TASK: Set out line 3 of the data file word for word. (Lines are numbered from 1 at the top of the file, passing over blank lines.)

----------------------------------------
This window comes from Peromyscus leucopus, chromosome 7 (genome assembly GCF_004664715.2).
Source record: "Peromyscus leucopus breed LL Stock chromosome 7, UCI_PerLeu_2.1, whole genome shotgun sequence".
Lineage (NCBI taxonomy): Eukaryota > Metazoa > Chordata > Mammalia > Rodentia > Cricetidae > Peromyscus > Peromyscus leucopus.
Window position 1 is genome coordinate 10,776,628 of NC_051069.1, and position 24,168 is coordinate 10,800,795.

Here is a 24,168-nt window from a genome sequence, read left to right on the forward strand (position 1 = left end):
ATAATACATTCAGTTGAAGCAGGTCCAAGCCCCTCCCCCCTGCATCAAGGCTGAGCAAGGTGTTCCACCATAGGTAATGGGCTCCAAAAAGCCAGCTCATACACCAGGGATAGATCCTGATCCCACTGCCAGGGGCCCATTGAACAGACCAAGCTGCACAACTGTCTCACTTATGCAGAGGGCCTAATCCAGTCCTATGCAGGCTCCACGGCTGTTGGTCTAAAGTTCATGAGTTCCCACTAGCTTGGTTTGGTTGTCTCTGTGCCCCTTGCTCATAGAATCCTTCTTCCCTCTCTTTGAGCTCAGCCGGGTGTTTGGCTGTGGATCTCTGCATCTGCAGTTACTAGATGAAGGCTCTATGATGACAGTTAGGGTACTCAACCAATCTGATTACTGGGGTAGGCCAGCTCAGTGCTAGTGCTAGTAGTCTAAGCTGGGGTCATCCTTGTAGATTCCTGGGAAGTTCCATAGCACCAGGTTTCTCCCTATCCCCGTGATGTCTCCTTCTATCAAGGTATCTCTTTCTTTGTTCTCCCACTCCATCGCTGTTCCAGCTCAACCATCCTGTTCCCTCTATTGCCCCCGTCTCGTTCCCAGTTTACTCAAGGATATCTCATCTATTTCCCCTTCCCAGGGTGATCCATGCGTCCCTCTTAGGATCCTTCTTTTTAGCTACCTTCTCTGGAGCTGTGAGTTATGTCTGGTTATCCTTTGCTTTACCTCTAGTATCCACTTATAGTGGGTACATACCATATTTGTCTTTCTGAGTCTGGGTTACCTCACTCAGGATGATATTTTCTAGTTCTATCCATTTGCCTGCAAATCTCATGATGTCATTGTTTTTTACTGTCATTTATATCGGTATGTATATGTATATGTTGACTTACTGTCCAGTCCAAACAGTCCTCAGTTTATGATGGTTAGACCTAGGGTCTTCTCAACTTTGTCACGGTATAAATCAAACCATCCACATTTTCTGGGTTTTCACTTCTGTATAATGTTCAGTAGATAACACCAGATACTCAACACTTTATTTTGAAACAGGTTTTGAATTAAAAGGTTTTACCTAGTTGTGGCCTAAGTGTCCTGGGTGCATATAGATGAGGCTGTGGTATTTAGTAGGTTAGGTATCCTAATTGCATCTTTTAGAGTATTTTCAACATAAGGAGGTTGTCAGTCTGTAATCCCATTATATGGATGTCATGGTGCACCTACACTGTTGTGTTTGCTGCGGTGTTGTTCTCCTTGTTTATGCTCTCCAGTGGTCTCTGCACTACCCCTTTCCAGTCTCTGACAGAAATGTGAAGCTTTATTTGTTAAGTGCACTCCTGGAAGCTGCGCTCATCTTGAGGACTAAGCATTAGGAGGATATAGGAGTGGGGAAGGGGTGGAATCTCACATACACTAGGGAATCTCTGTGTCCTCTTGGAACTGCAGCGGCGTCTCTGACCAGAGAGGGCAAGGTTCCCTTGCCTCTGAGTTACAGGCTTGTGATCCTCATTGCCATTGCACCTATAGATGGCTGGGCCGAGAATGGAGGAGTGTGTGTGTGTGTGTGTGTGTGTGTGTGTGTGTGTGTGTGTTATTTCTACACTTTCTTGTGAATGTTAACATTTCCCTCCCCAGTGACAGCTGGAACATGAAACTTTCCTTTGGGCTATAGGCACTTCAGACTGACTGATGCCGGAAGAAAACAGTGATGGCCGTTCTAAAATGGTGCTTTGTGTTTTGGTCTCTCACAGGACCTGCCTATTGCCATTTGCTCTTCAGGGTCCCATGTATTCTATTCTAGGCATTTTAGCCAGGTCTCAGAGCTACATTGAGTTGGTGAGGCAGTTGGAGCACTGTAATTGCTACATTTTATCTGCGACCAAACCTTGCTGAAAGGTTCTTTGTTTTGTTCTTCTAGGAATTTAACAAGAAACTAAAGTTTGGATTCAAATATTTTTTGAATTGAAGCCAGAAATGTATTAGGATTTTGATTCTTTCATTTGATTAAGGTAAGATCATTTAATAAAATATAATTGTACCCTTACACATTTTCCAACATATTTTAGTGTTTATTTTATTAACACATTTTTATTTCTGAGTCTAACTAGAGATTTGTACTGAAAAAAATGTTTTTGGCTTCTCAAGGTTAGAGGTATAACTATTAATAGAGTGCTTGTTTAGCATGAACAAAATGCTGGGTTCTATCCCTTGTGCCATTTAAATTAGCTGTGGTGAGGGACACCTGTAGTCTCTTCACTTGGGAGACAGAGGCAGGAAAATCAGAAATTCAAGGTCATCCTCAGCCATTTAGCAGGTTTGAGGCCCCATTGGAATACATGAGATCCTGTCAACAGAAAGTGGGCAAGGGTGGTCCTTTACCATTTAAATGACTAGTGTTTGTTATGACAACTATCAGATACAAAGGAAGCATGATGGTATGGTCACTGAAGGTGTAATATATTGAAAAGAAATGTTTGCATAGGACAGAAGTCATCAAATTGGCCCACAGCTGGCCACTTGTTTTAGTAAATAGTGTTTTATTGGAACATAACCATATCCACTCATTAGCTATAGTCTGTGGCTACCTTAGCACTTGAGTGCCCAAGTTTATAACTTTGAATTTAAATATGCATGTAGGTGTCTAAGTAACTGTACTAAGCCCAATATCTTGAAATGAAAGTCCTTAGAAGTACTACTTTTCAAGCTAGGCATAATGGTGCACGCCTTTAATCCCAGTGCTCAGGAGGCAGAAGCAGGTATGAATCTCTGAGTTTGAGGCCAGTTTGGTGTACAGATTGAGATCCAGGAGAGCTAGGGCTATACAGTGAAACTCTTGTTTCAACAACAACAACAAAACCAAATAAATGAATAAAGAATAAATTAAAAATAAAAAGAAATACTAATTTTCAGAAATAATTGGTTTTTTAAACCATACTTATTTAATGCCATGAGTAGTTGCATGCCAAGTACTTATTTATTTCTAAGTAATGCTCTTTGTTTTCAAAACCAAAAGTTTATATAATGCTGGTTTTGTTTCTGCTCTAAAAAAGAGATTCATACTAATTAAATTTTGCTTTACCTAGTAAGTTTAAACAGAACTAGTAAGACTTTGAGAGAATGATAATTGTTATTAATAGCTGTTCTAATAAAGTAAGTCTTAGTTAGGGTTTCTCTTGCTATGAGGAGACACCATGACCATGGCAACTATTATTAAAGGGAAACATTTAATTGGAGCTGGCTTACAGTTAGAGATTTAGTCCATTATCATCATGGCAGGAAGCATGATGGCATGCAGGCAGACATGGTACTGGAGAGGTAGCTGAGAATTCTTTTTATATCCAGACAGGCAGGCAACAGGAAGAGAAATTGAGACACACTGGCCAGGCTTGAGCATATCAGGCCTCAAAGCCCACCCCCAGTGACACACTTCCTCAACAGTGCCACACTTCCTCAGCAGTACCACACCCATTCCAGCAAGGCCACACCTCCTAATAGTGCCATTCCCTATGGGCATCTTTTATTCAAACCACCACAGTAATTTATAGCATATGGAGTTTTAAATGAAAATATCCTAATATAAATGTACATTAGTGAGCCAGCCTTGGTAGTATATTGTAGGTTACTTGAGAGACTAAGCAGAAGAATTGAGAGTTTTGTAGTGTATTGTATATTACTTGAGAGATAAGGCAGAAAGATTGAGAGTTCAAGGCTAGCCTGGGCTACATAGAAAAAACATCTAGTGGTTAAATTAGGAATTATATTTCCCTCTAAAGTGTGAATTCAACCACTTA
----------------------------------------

Lineage (NCBI taxonomy): Eukaryota > Metazoa > Chordata > Mammalia > Rodentia > Cricetidae > Peromyscus > Peromyscus leucopus.